9/11 will never be forgotten. The date is one of remembrance, not just for New York City, but for the world at large. The anniversary is marked by Manhattan’s beautiful “Tribute in Light”, which features two bright shafts of light shining from Ground Zero into the sky, one at the site of each tower.
Tribute in Light has taken place annually since 2011, in memory of the 2,996 people who died that day, and the further 6,000 who were injured. The powerful beams stretch four miles upwards and are visible for miles around – they can be seen as far as 60 miles from Lower Manhattan.
The events of 9/11 aren’t just remembered through tributes – they’ve also been worked into several movies. These stories of bravery and heroic action are a big-screen way to remember those who gave their lives in helping others that day, those who died as a result of the terrible acts that took place, and the tension in the air afterwards. Here are, in our opinion, two of the best films about the difficult subject of terrorism.
United 93 is one of the most jittery 111 minutes you’ll ever experience on screen. Every second of this film is tense, from beginning to end. It seems that every gesture, or glance, every single line of dialog is soaked in meaning. The panicked phone calls and even the confused looks of the air traffic controllers draw you right in and make you feel like you’re experiencing it with them.
Director Paul Greengrass gives us a nail biting re-telling of the fourth plane, whose heroic passengers brought it down and perhaps saved many more lives in so doing. United 93 is reminiscent of Bloody Sunday, his film about the civil rights protests in Northern Ireland in its power and grittiness. Rather than casting stars, he uses lesser-known actors and even some people who were in air traffic control when the events took place, for even more realism.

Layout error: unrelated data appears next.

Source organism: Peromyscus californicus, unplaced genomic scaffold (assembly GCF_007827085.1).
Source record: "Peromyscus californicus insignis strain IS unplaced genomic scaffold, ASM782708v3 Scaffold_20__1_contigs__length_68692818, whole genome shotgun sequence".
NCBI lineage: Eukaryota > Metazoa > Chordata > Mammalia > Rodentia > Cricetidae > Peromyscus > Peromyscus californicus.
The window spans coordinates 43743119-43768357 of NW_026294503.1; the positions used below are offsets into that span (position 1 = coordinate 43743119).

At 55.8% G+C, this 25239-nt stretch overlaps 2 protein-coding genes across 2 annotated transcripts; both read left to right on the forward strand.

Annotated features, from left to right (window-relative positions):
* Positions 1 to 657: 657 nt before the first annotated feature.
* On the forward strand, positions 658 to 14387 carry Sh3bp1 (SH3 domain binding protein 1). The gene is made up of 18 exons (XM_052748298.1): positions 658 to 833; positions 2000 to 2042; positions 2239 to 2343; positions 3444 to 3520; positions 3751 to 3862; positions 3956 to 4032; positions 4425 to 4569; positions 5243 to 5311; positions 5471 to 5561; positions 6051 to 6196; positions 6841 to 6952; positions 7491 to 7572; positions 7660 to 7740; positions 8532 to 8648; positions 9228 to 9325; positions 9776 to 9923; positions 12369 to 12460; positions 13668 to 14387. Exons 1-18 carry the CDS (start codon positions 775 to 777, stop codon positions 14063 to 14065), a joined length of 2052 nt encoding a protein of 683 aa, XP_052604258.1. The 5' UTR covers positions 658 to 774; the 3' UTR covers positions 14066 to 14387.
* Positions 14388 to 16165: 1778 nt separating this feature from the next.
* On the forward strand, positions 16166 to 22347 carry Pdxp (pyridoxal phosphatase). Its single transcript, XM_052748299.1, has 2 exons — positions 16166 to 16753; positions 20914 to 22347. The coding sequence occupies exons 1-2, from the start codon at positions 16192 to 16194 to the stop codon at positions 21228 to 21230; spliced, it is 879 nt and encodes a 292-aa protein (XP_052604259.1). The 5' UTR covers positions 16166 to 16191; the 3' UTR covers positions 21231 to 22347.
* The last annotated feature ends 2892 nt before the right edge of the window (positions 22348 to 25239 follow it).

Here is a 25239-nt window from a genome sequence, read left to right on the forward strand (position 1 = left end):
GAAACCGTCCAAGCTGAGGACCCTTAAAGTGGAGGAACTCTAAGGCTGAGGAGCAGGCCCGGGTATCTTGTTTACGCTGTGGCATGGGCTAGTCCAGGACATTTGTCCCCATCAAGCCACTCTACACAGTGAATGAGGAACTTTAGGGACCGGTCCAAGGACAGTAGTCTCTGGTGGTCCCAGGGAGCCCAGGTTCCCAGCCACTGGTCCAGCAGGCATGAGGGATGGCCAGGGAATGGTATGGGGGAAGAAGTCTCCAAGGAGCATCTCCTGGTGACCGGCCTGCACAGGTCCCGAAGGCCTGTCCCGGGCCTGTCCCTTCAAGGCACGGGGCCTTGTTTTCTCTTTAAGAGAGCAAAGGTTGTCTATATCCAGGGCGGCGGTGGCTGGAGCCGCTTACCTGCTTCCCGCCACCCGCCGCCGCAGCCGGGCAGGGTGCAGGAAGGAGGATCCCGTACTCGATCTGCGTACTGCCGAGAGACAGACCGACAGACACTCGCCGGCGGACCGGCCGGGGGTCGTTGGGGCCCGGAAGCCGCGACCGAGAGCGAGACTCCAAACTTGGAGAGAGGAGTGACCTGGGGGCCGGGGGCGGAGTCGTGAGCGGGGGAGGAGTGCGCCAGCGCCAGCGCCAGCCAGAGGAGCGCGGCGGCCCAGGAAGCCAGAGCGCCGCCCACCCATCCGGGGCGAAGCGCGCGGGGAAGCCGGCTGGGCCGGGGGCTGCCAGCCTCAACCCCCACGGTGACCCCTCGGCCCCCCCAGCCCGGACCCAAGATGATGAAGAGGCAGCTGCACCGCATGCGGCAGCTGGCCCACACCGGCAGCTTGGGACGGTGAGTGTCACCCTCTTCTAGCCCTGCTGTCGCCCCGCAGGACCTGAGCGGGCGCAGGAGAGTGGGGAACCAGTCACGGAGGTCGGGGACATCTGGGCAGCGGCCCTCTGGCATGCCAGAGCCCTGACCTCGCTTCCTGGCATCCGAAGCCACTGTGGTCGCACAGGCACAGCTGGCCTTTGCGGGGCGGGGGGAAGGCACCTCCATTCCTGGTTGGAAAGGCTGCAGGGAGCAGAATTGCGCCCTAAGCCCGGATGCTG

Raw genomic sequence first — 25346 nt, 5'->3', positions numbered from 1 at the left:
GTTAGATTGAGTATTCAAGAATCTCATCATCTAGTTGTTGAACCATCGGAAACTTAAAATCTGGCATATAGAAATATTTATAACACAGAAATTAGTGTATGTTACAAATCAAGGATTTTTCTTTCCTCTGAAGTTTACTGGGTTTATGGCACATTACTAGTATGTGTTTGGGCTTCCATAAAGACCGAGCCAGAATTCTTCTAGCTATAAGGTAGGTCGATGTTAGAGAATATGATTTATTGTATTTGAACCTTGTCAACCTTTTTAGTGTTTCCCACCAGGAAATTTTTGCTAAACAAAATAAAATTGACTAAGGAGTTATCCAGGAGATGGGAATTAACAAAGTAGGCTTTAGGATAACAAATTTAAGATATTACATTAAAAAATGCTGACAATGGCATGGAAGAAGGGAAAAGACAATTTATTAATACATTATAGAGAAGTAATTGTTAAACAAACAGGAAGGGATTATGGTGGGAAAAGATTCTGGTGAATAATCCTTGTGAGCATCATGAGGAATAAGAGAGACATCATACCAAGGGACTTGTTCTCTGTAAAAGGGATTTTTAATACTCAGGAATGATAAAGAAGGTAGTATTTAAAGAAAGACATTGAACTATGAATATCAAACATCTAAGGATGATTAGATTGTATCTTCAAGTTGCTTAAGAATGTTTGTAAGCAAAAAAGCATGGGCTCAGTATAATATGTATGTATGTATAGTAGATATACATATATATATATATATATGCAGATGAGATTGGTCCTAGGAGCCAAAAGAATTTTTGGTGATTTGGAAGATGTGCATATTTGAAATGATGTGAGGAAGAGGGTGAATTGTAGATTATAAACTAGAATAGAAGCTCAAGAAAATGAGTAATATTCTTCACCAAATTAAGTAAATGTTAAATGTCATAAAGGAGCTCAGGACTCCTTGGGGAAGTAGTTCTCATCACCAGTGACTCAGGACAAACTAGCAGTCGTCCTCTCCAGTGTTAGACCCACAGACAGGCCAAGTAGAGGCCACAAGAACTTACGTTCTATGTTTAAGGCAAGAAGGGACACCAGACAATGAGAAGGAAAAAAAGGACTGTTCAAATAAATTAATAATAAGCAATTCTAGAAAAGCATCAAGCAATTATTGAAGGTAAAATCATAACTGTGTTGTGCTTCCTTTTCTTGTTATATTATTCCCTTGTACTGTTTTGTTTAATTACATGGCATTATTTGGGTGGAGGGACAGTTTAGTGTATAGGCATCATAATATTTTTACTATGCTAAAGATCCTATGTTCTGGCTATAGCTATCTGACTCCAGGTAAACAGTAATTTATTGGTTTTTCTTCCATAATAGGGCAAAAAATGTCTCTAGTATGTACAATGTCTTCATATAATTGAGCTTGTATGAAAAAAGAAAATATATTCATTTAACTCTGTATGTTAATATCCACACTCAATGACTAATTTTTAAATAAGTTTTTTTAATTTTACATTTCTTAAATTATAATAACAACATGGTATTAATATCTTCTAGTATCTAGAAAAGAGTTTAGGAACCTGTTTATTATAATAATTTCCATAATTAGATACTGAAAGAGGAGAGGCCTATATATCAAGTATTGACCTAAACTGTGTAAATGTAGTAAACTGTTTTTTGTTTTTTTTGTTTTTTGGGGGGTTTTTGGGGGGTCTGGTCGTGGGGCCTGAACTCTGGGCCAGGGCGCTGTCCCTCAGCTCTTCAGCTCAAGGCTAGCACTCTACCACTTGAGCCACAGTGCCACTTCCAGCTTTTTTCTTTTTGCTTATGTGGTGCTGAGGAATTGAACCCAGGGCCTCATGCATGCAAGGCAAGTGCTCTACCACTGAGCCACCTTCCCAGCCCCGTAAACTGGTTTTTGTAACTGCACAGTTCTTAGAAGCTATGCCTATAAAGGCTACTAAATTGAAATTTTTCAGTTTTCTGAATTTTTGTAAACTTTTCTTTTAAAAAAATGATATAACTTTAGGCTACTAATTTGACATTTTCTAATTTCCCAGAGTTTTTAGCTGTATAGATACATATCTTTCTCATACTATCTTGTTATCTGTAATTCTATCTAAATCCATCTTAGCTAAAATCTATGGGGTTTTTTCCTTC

We think this one should be compulsory viewing. Peter Berg delivers a powerful film about the terror and devastation caused by the Boston Marathon bombings.
The movie was actually created out of two different scripts. One of them, Patriots Day, was about a 60 Minutes episode on the subject of the bombing. It was a factually accurate screenplay but didn’t have the necessary drama and tension to develop a gripping movie. The other, Boston Strong, focused exclusively on the manhunt for the perpetrators. It was exciting, but based mostly on conjecture and imagination.
The two were brought together to create a movie that is accurate and true to the facts of what took place that day, while weaving those facts around a fictional Boston police officer (Officer Tommy Saunders, played by Mark Wahlberg.)
These movies serve as stark reminders that life is so much more fragile, and more precious, than we know. We recommend them for any time of year, but especially around this time when we remember those who lost their lives that day.